On July 8, 2021, The Superintendence of Industry and Commerce (“SIC”), penalized American School Way with a fine of $ 181.705.200 colombian pesos for their publicity adverts and information contained in their web page. The millionaire fine was due to non-compliance with the norms established on the Consumer Rights Statute, more specifically, of articles 3, 23 and 33.

Article 3 contains the rights and duties of consumers, among which are the right to obtain clear, truthful, and sufficient information about the offered products. Article 23 refers to the minimum information that must be presented by suppliers and/or producers when advertising their products. If the minimum information is not provided, they will be held responsible for all damages caused to consumers caused by the lack of information.

In its investigation, the SIC determined that American School Way was not complying with its obligation of providing clear and truthful information by omitting from its “Terms and Conditions of the Education Services Agreement” and its “Enrollment Rulebook” information relative to the benefits for the subscribers of their programs. Additionally, the SIC found that the information provided through the American School Way website relating the terms to request a change of campus was not sufficient for consumers.

Lastly, Article 33 of the Consumer Rights Statute refers to the obligation for promotional adverts and offers to include information on the conditions of how and when consumers can access the offered benefits. In this case, American School Way neglected to inform in its “Black Friday” advertisement the terms and conditions to access the offered incentives.

The infringement of the rules contained in the mentioned statute led to American School Way being penalized with a millionaire fine imposed by the authorities, which could have been avoided with the correct counsel. BéndiksenLaw is qualified to bring a legal approach to the marketing campaigns of our clients, where we can determine if the adverts and information comply with the requirements established by the Consumer Rights Statute, and other important regulations, to avoid penalties or difficulties with the authorities.

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Responsibilities According to the Selected e-Commerce Model

E-commerce has gradually entered people’s everyday life. Now, it is used daily by millions of individuals to satisfy multiple needs. This way of doing business is highly regulated to ensure the rights and duties of the parties who intervene in this process. If your company is thinking about operating via e-commerce, it is important to understand the obligations derived from it, according to the adopted business model.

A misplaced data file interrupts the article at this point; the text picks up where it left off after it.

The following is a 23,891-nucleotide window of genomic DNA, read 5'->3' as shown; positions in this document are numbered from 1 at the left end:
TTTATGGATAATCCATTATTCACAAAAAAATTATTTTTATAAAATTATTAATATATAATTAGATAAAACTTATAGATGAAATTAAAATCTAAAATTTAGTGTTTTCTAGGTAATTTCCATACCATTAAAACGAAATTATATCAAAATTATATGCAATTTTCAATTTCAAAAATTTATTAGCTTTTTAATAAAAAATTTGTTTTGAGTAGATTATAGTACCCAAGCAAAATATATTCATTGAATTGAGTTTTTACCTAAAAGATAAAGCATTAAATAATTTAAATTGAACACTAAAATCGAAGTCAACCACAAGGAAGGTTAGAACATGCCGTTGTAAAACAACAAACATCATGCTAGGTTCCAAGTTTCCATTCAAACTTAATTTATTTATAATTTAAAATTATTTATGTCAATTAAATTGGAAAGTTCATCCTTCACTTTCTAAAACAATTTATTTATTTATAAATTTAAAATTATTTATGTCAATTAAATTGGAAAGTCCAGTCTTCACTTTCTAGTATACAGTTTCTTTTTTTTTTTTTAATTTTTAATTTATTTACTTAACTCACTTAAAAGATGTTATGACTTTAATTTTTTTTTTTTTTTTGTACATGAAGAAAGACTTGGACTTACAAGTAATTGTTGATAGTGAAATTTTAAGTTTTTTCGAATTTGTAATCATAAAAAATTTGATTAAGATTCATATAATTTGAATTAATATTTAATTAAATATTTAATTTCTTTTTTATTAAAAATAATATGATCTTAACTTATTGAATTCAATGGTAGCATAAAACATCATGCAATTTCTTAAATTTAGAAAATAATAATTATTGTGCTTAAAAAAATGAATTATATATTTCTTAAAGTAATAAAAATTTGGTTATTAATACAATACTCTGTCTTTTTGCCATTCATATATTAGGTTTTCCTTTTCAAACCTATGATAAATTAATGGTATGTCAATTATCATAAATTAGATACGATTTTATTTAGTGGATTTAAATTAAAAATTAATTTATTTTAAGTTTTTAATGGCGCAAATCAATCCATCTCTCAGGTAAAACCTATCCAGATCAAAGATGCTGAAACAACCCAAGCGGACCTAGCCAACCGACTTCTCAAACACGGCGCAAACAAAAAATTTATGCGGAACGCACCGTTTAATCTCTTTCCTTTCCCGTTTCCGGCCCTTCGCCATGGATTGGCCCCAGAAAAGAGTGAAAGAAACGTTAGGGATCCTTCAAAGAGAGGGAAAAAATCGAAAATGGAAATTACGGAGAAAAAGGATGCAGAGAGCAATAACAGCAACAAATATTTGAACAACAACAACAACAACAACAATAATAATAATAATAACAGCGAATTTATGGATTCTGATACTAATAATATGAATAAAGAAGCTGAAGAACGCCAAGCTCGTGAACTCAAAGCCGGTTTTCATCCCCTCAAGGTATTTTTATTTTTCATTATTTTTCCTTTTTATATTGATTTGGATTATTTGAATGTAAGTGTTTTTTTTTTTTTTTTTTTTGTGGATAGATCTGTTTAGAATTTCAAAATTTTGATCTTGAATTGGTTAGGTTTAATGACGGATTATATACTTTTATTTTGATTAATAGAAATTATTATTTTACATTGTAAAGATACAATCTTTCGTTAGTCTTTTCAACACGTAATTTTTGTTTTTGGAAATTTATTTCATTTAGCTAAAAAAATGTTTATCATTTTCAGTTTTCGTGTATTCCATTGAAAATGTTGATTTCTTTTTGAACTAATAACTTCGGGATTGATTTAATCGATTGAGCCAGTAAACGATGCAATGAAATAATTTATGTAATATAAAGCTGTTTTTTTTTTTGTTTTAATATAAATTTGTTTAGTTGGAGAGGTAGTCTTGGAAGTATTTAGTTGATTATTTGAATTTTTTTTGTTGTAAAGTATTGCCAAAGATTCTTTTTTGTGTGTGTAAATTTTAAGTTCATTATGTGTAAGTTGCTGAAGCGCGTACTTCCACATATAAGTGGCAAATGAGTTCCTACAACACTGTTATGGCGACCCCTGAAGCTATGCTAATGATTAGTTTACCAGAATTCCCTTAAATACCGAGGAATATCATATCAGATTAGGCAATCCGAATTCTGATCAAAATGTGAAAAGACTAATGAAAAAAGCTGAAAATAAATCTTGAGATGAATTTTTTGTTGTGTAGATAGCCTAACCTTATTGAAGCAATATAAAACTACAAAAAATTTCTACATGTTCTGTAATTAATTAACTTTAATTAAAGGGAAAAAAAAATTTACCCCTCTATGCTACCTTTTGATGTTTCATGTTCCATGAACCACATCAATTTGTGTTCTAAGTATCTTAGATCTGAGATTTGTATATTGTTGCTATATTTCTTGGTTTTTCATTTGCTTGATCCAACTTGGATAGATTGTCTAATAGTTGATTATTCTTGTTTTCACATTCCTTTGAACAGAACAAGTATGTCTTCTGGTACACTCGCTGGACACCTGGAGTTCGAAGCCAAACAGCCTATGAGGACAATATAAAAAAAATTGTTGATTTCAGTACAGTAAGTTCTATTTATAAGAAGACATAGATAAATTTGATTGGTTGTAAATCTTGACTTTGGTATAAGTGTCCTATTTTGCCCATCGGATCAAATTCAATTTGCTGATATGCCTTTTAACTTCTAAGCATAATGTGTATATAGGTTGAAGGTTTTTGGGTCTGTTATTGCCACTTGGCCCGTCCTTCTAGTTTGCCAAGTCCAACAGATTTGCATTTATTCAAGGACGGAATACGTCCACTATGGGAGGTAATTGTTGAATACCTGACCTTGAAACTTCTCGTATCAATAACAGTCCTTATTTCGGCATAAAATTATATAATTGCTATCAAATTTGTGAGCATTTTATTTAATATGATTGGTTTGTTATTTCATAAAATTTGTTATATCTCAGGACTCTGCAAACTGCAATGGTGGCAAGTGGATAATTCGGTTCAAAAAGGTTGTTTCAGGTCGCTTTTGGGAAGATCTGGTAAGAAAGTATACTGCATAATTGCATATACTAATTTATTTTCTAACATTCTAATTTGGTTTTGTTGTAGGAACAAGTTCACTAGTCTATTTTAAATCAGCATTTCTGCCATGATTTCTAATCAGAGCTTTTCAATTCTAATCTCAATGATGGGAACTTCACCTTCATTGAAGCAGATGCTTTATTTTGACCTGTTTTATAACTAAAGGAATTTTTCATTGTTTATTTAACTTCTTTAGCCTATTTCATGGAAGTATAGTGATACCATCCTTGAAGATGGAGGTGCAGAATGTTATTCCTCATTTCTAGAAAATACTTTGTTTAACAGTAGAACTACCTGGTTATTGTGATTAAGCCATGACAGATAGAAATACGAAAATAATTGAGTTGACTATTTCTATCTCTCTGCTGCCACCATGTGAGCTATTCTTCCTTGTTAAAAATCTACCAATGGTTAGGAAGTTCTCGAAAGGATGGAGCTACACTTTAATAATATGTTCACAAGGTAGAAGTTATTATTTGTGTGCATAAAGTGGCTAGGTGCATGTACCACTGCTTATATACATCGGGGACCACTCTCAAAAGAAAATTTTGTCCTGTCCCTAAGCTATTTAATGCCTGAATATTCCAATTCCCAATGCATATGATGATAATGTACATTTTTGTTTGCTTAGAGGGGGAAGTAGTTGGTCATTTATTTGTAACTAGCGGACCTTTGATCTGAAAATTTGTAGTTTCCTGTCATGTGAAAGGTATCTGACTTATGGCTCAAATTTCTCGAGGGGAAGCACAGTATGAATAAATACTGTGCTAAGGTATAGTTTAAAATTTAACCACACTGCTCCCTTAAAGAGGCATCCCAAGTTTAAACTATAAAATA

In this vein, the Superintendence of Industry and Commerce differentiates between two business models for e-commerce:

  1. Contact portals: they consist of electronic platforms that enable direct contact between sellers and buyers. Those who operate under this model are mere intermediaries and do not have control over the quality, or any other aspect, of the goods and/or services offered by the sellers. Therefore, they do not have any responsibility related to the purchase executed due to their intermediation. The only obligation for these portals consists of providing the necessary information about the sellers, listed in the contact portal, to buyers.
  2. E-commerce platforms: these platforms are not limited to serving as a bridge between buyers and sellers. On the contrary, they are a party in the commercial relationship since these platforms generate revenue through: sales commissions, the number of transactions from buyers and/or providing their own payment services for consumers, among others, which means that these platforms have an active role in commercial transactions.

By being considered another party in commercial relationships, e-commerce platforms have certain obligations towards consumers, which are:

  • Providing truthful, clear, and up-to-date information to consumers about the offered products and/or services.
  • Issue a purchase receipt that contains a description of the product and information regarding its delivery.
  • Provide efficient mechanisms for consumers to file their petitions, complaints, or claims and to follow up on these matters.
  • Answer directly to customers for any inconvenience or defects of the acquired products, and/or for misleading advertisements.

If you are thinking about implementing one of these business models, BéndiksenLaw can advise you.